Halle Berry is going to remake Foxy Brown.  Would you direct that if you were offered it?

No.  A black director should do that.  There's plenty out there that would do it well.  I heard the writer of MENACE II SOCIETY, Tyger Williams, is going to script it.

Ever have a weird fan experience?

At a showing of Switchblade sisters, I had some feminist snatch the microphone and lay in to me about the rape scene. If you ever see The Fountainhead with Gary Cooper, you'll see where I got that from.

Shot in just 12 days for $65,000, SPIDER-BABY is a great film, who's macabre family humor rivaled The Addams Family, and was released before the show first aired, to boot!  Spider-Baby also boasts a sickening severed ear scene before BLUE VELVET gave it a try, and had the whole crazy zombies under trapdoors in the cellar 20 years before Sam Raimi did it in THE EVIL DEAD! 

I love meeting fans. I think it's great that so many 14-15 year old girls love Spider-Baby. It's about unconditional love.

Yeah, you really did the whole dysfunctional morbid family thing before The Addams Family with that.


The enormous "Bird Cage" prop, a human powered sugar cane mill, was designed by Jack Hill's father, who also created Sleeping Beauty's Castle and Tom Sawyer's Island in Disneyland.

You mention in your commentary on THE BIG BIRD CAGE DVD that there was a few lines that make you wince when you hear them again like the crack about the Filipino girl referred to as "Chop Suey."  Or when the lady says she can't be raped, because she loves sex.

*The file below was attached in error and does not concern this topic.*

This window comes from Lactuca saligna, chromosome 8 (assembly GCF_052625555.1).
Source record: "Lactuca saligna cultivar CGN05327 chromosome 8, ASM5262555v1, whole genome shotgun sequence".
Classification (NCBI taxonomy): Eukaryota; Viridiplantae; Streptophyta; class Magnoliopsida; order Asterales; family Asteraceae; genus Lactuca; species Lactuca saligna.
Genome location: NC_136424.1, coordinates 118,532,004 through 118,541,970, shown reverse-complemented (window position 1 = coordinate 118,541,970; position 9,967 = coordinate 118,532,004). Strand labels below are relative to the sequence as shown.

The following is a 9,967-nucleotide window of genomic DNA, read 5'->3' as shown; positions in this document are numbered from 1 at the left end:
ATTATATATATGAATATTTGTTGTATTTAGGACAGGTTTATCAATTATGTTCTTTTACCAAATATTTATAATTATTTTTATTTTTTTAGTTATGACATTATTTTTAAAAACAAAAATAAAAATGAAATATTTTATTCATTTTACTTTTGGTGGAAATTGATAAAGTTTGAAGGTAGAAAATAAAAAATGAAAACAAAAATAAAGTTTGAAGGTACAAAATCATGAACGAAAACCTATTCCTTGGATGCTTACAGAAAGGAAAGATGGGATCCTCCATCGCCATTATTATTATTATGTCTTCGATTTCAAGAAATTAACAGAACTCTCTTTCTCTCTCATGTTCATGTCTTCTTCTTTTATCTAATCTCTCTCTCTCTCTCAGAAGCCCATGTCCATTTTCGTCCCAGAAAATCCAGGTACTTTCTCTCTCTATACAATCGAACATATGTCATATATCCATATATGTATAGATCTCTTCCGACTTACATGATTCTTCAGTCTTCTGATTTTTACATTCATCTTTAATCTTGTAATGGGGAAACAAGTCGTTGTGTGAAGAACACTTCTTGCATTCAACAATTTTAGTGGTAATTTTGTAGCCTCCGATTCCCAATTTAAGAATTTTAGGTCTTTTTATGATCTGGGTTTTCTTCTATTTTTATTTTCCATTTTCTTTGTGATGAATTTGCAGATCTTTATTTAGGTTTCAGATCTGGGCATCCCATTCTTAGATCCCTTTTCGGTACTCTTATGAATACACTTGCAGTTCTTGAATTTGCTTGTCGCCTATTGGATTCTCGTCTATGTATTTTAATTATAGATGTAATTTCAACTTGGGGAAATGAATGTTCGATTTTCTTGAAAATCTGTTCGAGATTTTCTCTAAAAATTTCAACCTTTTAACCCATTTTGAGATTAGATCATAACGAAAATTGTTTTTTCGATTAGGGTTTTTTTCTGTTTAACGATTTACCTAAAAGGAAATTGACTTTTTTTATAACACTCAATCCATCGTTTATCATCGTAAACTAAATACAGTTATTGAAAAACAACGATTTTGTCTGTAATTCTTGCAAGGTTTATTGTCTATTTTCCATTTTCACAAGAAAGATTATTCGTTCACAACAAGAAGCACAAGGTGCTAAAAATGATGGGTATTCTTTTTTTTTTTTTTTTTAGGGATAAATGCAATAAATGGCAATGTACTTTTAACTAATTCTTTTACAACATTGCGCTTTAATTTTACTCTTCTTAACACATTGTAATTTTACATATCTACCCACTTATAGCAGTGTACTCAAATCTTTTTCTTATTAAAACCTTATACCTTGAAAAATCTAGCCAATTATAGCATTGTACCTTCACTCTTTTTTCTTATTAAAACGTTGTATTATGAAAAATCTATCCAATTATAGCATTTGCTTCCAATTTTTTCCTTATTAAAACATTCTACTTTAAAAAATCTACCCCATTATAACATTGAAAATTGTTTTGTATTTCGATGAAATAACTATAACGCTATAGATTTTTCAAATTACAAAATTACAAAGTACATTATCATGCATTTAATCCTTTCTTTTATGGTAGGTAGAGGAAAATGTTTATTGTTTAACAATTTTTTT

I got an email from someone who was Asian that said that comment wasn't offensive to him. And it played in a LA Theater in a gay neighborhood for a longtime, so they weren't offended by that stuff, either.

Unafraid to use the risky "N" word, Hill's THE BIG BIRDCAGE boasts one of it's greatest uses ever, when a white prisoner shouts it at Grier, who ends up wrestling her to the ground, and with her foot on her neck, shouts back, "That's MISS Nigger to you!"

The "non PC" stuff in your films isn't really hateful, that's what makes it work so well. Like when Pam Grier says, "That's MISS NIGGER! To you!" 

Right, and she created that line herself.

We could have gone on longer, but after an hour I fumbled for my mostly empty cup of Starbucks and spilled some coffee on Jack's pants.  

It seemed a fitting way to end the interview.

You might (haven't seen it yet to verify) be able to check out the work of Jack Hill in the new documentary BaadAsssss Cinema that's making the rounds.  THE CREST will be showing it on August 2nd in Sacramento, so check it out!

And thanks again to Jack Hill for all the incredible films he's brought to the world.  Do yourself a favor and see them all when you get a chance.  You'll be better off for it!

CLICK HERE TO VISIT JACK HILL'S SITE, and watch trailers from most of his films.


-Robert Berry